TV Movies Ripped From Headlines Are on the Outs

In a New York Times article yesterday, the paper questioned whether or not headlines make good TV. Programs based on real events, like CBS' evening movie about the Scott Peterson trial, are increasingly losing viewers. Some would argue that not only is viewership poor for these special shows, but the content usually is lacking because of their quick turnaround.

NBC executives may have been reading this story - or the writing on the wall at least. Yesterday, it decided to abandon its long-planned, eight-hour miniseries, "9/11." That story suggested the expensive project was being abandoned, in part, because ABC was also planning a similar project.

But that couldn't be the complete reason. NBC has known about the ABC series for months; this isn't new. Through the years, competition between networks to cover certain news events has been fierce.

Broadcasters have been doing their own versions of Michael Jackson stories or other attention-grabbing headlines for years. Maybe now comes the creative realization and financial limit factors. In other words: "What's the upside?"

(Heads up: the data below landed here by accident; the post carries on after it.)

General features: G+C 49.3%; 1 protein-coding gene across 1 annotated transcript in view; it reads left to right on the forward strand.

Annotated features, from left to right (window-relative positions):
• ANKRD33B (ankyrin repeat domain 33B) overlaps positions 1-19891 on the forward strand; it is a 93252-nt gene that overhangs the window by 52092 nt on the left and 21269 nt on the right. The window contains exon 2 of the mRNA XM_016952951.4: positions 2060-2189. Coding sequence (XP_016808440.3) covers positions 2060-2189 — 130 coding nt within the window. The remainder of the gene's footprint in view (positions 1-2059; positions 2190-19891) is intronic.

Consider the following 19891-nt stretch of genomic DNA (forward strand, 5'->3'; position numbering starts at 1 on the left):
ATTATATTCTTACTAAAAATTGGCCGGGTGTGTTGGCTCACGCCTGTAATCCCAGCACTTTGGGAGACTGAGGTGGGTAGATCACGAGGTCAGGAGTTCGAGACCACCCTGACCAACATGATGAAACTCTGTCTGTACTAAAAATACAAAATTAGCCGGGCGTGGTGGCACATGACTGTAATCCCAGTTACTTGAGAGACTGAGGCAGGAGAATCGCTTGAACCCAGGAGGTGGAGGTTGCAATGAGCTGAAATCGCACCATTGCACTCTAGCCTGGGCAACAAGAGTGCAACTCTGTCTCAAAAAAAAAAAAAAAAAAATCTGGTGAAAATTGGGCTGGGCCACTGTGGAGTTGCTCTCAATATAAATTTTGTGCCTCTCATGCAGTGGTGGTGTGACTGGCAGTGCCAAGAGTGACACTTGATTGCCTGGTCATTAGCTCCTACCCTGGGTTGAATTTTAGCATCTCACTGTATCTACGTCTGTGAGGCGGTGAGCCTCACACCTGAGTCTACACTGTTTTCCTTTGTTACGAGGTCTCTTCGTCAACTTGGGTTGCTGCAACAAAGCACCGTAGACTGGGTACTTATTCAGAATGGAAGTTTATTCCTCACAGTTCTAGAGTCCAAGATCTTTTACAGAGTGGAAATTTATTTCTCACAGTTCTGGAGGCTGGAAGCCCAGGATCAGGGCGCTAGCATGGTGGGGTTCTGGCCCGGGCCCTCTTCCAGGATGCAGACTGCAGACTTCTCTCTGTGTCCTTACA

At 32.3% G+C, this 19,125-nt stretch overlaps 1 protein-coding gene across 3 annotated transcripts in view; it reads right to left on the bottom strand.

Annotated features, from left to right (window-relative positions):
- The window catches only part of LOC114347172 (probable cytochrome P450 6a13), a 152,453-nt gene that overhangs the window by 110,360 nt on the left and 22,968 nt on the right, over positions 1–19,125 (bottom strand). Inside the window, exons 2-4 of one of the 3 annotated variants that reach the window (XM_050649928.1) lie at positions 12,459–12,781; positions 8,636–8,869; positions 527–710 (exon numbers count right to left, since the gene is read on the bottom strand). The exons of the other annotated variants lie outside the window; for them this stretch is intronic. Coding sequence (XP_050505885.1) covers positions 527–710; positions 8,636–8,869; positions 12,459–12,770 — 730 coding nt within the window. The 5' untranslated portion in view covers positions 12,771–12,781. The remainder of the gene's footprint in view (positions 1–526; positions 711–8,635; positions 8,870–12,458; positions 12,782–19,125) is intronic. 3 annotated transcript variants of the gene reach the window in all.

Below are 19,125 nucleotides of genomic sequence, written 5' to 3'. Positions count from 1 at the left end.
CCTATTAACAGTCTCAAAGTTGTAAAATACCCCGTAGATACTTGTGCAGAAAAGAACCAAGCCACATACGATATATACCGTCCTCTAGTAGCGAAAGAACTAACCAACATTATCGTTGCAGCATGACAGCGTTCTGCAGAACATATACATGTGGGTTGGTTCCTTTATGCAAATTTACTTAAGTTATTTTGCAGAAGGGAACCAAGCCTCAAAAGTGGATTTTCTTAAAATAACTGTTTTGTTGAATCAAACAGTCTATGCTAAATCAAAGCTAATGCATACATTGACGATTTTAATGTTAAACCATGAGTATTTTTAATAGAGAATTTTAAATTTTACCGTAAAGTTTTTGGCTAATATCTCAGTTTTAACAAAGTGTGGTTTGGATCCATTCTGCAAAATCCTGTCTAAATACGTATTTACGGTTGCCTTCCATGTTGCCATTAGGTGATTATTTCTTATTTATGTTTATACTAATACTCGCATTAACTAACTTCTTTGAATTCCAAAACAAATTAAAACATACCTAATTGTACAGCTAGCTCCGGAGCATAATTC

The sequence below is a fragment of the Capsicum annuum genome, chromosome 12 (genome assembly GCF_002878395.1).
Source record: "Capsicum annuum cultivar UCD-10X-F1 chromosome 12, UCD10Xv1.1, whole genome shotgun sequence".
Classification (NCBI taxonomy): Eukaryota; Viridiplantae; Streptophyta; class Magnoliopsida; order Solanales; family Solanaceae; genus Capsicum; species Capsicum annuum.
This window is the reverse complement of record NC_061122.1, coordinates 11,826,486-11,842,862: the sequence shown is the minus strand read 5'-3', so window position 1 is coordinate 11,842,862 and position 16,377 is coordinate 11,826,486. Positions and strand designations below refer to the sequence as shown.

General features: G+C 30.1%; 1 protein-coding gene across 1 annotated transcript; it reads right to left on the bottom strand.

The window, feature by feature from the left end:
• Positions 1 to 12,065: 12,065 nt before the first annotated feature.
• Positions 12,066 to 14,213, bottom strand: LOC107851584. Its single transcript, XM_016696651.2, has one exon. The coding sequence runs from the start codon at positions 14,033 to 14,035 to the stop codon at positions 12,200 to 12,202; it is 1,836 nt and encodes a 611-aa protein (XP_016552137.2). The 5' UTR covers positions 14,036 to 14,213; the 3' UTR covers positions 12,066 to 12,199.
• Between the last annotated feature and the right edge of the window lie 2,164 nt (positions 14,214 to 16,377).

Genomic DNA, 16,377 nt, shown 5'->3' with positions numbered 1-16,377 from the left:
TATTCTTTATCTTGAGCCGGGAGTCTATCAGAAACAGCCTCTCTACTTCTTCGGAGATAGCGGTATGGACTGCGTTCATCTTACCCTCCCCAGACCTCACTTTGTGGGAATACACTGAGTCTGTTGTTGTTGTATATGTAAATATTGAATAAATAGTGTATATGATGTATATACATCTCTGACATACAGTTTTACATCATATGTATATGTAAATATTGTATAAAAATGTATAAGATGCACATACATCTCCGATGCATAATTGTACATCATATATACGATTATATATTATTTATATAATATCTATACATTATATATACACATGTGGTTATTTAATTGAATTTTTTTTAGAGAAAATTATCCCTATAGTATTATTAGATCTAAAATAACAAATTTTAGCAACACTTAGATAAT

Obviously not much.

CBS' movie on the Scott Peterson murder trial, "Amber Frey: Witness for the Prosecution," earned 7.5 million viewers. But this was a far cry from ABC's take in March of the novel, "Their Eyes Were Watching God," which pulled in more than three times that many viewers.

Perhaps if networks insist on making these, they should take HBO's approach from its "Curb Your Enthusiasm" series: Go improv. That's right, no script. Just two hours of filming actors from an in-studio sofa doing charades of the O.J. Simpson trial, or maybe a silent version of Martha Stewarts' problems, complete with hard-charging 1920s-style piano accompaniment.

Viewers have spoken. Quickly produced series riffing off of headlines is no longer a prescription for TV programming health.

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